To what extent does the lack of developed public transport between Giurgiu and Ruse prevent you from coming more often? Do you think that a bus or minibus service between the two cities should somehow be supported by local administrations if private companies don’t see enough profit in it?

There is a joke circulating among the residents of Giurgiu: 

“- When you have guests coming from another part of the country, where do you take them in Giurgiu? What is there to see in Giurgiu?

– Ruse!”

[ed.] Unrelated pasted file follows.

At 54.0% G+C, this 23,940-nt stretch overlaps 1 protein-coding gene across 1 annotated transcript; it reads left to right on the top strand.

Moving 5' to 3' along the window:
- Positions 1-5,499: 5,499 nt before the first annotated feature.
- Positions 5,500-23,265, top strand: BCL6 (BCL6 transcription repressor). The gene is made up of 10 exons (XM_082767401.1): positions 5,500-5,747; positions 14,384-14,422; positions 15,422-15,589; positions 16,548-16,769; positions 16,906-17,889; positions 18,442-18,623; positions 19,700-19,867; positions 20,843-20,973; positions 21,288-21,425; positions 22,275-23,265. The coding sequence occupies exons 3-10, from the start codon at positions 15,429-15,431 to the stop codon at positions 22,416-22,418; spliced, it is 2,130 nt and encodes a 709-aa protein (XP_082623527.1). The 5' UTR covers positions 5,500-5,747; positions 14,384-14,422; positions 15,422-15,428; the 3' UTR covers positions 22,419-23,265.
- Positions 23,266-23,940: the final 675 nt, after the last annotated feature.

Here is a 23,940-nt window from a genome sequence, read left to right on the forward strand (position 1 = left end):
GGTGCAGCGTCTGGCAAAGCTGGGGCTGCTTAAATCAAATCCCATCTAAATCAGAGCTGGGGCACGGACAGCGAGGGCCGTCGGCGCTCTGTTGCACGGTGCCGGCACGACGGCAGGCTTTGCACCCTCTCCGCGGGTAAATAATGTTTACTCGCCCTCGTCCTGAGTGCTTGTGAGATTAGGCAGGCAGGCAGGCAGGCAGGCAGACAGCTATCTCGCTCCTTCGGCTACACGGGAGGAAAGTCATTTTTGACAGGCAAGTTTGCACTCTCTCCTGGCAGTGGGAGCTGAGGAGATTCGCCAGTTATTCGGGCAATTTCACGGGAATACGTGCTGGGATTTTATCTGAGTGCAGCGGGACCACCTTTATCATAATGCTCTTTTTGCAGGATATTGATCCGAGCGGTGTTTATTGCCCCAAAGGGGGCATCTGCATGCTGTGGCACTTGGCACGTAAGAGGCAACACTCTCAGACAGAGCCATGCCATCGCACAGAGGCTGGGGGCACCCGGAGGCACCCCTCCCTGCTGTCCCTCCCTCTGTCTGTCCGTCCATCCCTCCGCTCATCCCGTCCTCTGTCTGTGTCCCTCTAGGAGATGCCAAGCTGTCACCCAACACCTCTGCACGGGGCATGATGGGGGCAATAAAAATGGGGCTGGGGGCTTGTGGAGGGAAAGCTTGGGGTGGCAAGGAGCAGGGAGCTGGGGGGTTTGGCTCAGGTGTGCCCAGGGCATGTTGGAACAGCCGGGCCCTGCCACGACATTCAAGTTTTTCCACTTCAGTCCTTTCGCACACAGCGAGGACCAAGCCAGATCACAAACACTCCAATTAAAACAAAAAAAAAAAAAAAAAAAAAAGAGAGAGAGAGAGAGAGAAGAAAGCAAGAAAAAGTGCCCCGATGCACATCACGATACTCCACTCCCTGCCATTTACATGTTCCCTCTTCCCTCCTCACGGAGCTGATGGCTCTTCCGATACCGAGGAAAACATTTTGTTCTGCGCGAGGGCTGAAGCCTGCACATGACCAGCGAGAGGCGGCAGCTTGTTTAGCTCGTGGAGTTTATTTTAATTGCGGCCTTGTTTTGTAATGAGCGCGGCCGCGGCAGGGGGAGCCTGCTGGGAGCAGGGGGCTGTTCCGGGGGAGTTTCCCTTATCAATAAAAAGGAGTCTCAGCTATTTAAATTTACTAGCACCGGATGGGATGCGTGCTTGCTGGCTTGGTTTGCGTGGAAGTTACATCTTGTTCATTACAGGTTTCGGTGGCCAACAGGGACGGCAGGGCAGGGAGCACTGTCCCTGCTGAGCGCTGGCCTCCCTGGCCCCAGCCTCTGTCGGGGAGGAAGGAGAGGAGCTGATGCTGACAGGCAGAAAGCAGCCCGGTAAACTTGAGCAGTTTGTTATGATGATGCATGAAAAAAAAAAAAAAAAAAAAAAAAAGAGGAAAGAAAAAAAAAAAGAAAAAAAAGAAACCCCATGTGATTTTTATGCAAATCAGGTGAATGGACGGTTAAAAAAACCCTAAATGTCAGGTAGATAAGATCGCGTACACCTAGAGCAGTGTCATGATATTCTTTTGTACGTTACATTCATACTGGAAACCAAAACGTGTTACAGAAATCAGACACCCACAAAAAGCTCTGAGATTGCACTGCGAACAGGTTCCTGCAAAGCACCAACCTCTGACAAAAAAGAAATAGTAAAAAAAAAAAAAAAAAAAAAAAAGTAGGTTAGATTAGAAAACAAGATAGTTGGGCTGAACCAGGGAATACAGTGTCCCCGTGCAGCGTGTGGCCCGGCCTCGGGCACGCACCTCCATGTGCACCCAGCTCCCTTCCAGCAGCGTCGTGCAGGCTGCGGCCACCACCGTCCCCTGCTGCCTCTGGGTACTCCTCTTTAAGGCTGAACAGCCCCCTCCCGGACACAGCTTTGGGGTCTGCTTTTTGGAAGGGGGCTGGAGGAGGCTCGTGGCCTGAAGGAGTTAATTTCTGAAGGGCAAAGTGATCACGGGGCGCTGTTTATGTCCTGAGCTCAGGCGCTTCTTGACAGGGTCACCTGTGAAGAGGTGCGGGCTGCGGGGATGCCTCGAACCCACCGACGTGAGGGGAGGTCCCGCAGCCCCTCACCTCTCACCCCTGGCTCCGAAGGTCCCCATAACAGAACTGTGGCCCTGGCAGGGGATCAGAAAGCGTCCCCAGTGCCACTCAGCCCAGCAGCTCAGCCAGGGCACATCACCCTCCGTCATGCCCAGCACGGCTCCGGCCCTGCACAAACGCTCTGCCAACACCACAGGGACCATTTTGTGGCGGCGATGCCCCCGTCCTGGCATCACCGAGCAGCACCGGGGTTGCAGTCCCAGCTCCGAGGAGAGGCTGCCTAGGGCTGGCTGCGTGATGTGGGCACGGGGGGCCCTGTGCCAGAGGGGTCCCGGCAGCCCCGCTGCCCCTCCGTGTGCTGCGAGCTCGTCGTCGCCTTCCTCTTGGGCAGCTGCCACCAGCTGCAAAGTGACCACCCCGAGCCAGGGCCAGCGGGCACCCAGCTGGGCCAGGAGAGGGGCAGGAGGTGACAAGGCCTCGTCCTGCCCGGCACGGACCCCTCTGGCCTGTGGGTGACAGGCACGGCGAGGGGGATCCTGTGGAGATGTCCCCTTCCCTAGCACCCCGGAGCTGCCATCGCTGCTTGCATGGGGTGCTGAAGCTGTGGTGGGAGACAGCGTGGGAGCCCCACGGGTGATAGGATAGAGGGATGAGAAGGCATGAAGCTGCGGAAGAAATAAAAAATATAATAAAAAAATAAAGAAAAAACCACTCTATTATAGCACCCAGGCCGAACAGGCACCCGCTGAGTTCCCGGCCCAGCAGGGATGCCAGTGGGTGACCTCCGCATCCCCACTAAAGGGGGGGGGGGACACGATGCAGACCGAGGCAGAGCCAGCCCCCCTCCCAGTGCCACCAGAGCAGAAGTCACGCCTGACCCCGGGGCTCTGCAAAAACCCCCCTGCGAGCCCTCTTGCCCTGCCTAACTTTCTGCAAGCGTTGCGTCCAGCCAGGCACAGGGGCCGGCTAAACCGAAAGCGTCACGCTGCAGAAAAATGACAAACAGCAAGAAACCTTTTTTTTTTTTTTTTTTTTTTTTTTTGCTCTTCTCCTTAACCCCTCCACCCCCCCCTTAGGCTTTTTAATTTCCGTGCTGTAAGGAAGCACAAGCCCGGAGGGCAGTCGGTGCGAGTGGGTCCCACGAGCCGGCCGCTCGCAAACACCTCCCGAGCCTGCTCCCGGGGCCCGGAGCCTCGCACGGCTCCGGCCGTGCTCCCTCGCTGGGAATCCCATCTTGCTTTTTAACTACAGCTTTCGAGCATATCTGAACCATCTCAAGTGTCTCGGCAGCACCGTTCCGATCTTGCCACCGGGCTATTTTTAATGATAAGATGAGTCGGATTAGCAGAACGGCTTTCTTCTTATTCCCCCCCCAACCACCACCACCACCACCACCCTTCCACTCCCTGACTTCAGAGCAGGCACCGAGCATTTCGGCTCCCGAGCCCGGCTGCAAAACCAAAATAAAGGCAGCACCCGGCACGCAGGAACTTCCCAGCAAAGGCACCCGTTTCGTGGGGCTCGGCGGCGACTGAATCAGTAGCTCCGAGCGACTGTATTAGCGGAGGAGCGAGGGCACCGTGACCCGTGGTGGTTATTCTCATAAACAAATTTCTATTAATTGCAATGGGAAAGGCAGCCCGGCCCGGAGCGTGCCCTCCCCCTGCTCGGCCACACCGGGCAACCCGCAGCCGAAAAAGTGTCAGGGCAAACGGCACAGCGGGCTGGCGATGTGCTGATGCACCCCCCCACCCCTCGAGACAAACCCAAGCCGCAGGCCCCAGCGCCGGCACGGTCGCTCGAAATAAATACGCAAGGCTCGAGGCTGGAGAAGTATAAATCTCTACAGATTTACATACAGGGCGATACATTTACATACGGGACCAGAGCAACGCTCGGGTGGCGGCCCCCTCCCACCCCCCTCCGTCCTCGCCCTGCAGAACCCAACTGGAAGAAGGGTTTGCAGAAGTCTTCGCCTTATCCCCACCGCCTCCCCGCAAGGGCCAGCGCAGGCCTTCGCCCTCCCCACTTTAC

Maybe it’s a bit of a cruel joke, painful for us, in the Romanian spirit of ridiculing trouble, but it’s true. The proximity of our cities, separated by the river, and the fact that we can see each other from one bank to the other, is fascinating. We may be used to it, but for people coming for the first time, it is quite appealing. Before the pandemic, we had two girls from Canada and Israel visiting us, and we went to the port of Giurgiu to eat, and they were surprised that there was a city from another country on the other side. They thought it was close, they wanted us to drop off at the restaurant in Giurgiu and, since we didn’t have enough time to drive them, they said they would go by themselves, on foot. We didn’t let them, of course, we told them that the distance was a bit longer than it looked and it was not possible to get there on foot.